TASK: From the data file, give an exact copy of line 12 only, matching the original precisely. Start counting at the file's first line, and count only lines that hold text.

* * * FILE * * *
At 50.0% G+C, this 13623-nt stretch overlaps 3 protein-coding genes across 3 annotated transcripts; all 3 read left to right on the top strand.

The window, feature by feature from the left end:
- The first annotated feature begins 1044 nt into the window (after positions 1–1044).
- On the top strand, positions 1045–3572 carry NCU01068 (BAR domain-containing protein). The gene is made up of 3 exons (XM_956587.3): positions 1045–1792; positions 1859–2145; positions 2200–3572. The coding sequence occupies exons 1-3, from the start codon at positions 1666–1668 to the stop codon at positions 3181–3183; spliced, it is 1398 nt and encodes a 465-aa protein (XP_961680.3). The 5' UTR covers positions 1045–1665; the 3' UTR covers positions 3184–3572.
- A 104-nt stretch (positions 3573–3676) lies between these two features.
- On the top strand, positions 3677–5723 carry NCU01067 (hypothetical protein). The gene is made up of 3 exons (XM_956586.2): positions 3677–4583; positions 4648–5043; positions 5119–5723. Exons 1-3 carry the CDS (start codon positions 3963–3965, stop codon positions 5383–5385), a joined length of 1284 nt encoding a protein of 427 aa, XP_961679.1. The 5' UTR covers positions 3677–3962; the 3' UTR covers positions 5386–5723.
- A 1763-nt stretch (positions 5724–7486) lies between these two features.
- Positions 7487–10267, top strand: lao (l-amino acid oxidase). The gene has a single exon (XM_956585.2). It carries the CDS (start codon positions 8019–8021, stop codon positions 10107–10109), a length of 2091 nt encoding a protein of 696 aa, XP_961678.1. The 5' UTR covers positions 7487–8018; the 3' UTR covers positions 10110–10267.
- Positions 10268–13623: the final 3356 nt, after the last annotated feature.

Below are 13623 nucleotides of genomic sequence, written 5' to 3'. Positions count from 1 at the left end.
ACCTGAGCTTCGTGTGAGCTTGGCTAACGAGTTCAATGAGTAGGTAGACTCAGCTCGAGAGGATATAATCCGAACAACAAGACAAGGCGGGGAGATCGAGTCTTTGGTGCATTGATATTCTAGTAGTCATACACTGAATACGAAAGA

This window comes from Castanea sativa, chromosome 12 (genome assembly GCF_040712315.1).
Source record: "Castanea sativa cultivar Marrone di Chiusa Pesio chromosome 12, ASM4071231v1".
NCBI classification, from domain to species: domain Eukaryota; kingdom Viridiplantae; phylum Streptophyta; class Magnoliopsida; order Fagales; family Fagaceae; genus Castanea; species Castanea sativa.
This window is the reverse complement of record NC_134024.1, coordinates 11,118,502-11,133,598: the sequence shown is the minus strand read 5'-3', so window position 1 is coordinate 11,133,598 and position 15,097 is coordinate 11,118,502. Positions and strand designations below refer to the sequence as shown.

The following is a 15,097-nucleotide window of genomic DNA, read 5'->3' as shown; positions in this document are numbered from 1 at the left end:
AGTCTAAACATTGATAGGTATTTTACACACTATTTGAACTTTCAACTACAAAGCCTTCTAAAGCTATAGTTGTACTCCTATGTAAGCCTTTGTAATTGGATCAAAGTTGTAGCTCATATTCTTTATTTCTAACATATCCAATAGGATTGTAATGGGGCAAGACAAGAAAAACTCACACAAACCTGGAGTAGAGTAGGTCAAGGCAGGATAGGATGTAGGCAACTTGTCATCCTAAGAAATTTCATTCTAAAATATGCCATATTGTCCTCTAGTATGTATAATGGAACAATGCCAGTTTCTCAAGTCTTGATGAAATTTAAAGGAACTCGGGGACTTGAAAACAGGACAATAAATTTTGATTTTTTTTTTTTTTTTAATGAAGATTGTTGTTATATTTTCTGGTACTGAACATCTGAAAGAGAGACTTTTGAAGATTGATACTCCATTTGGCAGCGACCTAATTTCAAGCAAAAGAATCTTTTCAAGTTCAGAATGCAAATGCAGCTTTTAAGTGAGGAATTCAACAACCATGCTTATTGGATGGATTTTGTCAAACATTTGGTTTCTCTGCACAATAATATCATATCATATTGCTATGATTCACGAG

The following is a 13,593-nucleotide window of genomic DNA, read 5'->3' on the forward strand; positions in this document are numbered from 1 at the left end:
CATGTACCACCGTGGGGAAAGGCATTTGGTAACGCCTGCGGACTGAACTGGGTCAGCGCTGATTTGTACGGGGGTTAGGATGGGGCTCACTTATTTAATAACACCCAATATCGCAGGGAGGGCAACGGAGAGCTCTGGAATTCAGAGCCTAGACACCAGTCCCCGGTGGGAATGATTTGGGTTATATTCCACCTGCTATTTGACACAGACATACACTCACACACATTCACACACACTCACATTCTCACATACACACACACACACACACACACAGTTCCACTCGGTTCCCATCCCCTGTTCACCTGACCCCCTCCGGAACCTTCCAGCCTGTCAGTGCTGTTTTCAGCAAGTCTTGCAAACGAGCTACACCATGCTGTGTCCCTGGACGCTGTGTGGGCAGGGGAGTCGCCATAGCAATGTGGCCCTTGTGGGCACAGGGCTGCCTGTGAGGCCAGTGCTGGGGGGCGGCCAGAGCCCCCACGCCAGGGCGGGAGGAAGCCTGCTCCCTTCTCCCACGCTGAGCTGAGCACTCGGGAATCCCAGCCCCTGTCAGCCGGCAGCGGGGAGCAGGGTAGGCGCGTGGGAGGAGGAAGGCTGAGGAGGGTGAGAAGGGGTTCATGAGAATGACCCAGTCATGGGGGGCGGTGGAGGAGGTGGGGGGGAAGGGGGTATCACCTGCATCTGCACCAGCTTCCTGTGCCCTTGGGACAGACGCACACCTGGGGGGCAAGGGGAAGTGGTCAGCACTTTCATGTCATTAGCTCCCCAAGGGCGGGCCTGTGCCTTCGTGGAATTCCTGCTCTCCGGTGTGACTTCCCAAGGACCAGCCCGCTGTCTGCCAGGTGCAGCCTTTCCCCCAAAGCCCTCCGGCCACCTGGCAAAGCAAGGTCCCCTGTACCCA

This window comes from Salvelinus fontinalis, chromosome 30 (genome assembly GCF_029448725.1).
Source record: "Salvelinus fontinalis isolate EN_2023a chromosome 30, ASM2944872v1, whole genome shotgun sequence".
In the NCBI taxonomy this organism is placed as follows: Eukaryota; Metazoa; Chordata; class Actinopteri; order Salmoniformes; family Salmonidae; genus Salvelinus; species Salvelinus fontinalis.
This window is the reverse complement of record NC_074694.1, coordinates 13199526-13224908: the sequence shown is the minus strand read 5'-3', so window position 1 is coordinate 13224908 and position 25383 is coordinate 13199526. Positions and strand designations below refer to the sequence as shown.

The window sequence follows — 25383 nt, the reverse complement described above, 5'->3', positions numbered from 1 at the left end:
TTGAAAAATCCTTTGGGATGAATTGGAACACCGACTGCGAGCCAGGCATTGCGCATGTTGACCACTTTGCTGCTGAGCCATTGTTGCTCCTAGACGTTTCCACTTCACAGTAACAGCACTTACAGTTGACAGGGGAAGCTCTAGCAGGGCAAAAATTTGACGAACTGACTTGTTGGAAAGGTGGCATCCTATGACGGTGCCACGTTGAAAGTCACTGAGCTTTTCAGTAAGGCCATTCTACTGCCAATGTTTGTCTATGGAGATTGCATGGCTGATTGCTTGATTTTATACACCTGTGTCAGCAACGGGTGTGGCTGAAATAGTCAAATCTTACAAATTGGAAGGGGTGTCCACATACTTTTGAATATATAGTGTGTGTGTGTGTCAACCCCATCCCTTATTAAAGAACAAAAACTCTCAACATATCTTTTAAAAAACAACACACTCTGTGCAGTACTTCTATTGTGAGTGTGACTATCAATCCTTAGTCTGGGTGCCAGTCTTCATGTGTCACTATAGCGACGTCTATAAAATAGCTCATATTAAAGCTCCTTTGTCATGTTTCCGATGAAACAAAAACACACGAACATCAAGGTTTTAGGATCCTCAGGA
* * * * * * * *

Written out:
This window comes from Castanea sativa, chromosome 12 (genome assembly GCF_040712315.1).